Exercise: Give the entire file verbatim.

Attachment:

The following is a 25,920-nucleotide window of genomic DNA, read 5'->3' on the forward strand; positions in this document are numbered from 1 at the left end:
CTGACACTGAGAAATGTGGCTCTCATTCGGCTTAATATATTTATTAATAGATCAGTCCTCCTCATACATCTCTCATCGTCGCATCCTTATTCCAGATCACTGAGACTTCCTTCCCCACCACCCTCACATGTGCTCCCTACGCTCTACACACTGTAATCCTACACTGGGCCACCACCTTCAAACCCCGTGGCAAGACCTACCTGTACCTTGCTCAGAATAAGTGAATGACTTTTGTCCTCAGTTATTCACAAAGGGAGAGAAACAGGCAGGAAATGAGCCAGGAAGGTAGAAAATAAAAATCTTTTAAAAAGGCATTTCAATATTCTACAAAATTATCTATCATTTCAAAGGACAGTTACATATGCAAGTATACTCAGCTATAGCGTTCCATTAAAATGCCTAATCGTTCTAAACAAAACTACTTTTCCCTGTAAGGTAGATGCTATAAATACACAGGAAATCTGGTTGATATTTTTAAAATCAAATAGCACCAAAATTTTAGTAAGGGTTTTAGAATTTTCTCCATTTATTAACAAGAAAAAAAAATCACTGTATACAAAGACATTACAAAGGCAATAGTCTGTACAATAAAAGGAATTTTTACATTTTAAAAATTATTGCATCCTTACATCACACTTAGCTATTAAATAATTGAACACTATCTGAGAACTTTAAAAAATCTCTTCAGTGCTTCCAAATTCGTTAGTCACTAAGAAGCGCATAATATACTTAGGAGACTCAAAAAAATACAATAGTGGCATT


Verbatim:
The following is a 25,920-nucleotide window of genomic DNA, read 5'->3' on the forward strand; positions in this document are numbered from 1 at the left end:
CTGACACTGAGAAATGTGGCTCTCATTCGGCTTAATATATTTATTAATAGATCAGTCCTCCTCATACATCTCTCATCGTCGCATCCTTATTCCAGATCACTGAGACTTCCTTCCCCACCACCCTCACATGTGCTCCCTACGCTCTACACACTGTAATCCTACACTGGGCCACCACCTTCAAACCCCGTGGCAAGACCTACCTGTACCTTGCTCAGAATAAGTGAATGACTTTTGTCCTCAGTTATTCACAAAGGGAGAGAAACAGGCAGGAAATGAGCCAGGAAGGTAGAAAATAAAAATCTTTTAAAAAGGCATTTCAATATTCTACAAAATTATCTATCATTTCAAAGGACAGTTACATATGCAAGTATACTCAGCTATAGCGTTCCATTAAAATGCCTAATCGTTCTAAACAAAACTACTTTTCCCTGTAAGGTAGATGCTATAAATACACAGGAAATCTGGTTGATATTTTTAAAATCAAATAGCACCAAAATTTTAGTAAGGGTTTTAGAATTTTCTCCATTTATTAACAAGAAAAAAAAATCACTGTATACAAAGACATTACAAAGGCAATAGTCTGTACAATAAAAGGAATTTTTACATTTTAAAAATTATTGCATCCTTACATCACACTTAGCTATTAAATAATTGAACACTATCTGAGAACTTTAAAAAATCTCTTCAGTGCTTCCAAATTCGTTAGTCACTAAGAAGCGCATAATATACTTAGGAGACTCAAAAAAATACAATAGTGGCATT